Lucinda Moore, a picture researcher at the Mary Evans Picture Library, discusses her new book Animals in the Great War with Tom Thorpe. 


Dr Tom Thorpe [TT]: In this week's episode we examine the role of animals in the Great War. Lucinda Moore has written a new book on the subject based on rare photographs from the Mary Evans Picture Library where she is a picture researcher. Her book has been published by Pen and Sword. When I spoke to Lucinda about it, I started our conversation by asking her what role did animals play in the war. 

Lucinda Moore [LM]: Well, and animals were absolutely crucial in the Great War. They had such a wide range of roles that were - essential really, especially in terms of transportation. So for example, the role of the war horses is quite well known, thanks to Michael Morpurgo’s book - and following the screenplay - but also mules and even dogs were used in terms of transporting munitions to the front line. So, there were dogs pulling machine gun carriers, and that kind of thing.

Communication - animals were used as carrier pigeons and even messenger dogs - and even on a very basic level, roles such as pest control. So, animals being used for ratting - so, ferrets and dogs.

Food as well is quite a big one, bully beef and eggs in the trenches; soldiers having small chicken runs and that kind of thing.

So even though perhaps you think of animals as being a source of companionship as well and having psychological benefits like that, really, at the base of it, things like food, transport and communication were absolutely essential.

TT: So Lucinda, why did you come to write a book on animals in the Great War? 

LM: The inspiration behind the book was the the Mary Evans blog ‘Picturing the Great War', which we started to tie in, with the the centenary - and the idea behind the blog was to have a focal point for some of the amazing stories that we were coming across quite frequently in the archive relating to the Great War, as a contributor to that blog. And the animal stories that started catching my eye. And my, my colleague, Luci Gosling, who's a prolific author and his written herself for a lot of magazines, as well as her own books, suggested that I might like to start collating material using the blog as a springboard - looking at our animal and ‘other creature’ related pictures from from that era.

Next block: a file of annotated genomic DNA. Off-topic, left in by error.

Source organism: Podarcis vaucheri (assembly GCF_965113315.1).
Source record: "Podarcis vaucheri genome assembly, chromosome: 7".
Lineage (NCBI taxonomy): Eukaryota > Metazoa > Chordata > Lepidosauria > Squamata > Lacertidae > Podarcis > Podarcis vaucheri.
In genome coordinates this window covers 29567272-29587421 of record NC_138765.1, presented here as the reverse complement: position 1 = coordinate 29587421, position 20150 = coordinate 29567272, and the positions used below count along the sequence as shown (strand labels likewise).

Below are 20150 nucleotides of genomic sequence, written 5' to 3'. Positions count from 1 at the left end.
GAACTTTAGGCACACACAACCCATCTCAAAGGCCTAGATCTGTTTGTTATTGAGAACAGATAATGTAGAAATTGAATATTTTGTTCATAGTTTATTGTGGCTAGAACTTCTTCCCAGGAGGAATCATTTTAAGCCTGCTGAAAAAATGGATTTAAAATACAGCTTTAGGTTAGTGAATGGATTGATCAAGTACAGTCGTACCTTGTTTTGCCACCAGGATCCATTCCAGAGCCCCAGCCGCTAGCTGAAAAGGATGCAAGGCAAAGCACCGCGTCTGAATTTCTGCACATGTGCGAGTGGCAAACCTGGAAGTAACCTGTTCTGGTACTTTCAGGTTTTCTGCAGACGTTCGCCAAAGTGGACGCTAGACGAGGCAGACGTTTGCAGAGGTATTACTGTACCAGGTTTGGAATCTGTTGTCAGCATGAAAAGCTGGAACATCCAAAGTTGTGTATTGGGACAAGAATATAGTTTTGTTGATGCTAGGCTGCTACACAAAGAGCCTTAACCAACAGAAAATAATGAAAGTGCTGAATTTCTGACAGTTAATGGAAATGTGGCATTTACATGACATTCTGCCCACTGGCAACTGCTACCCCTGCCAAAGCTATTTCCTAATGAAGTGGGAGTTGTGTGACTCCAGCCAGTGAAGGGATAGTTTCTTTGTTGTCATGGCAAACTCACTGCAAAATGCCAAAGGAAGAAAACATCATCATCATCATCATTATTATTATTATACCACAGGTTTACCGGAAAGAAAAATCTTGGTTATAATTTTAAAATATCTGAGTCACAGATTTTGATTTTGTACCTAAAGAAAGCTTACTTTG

[03:11] TT: So where were these stories presented? Were they in magazines, like the London Illustrated News and the Daily Graphic?

LM: Those sort of publications, that's right. So we're very lucky here at Mary Evans Picture Library, in that, we represent the Illustrated London News Group’s collection of illustrated papers, which includes the Illustrated London News and The Graphic, but also among other publications that were around at the time, like The Tatler, which had a more of a society look at the war, but also animals featured quite prominently as part of that.

We've also got material from the lifetimes collection of Mary Evans herself, which involves lots of other books that aren't necessarily the weekly published periodicals, as well as things like them postcards and other ephemera which with Mary Evans, being very interested in animal rights and a very, very big fan of dogs in particular - so we have quite a strong collection there partly as a result of her own interest in this area.

[4:11] TT: So what sort of stories … emerge from these publications during the Great War. How are our animals portrayed?

LM: Generally in very positive terms. So, one thing that I found quite surprising is there's a global conflict taking place, you’d think animal interest stories would be … perhaps be disregarded by the Press, but actually they cropped up quite a lot in terms of boosting morale, and just having a couple of different perspectives that for us in the 21st century, looking back at the war. Even things like - this is a slightly off the wall example, but the Illustrated London News ran a feature about how whales were affected by the war - as the sea creatures, they were the unwitting targets of bombs because from the air a whale looks very much like a U-Boat. And there were incidents of whales being washed up on our shores with these mine or an aerial bomb related wounds. And so that's an example of how a publication like The Illustrated London News, would have taken a story relating to a creature and, and it was featured in their publication. But you think of the First World War you don't necessarily think it's going to affect sea creatures.

[5:42] TT: It's really interesting. And obviously, there probably could be a lot of stories from the trenches. What themes do these ones discuss ?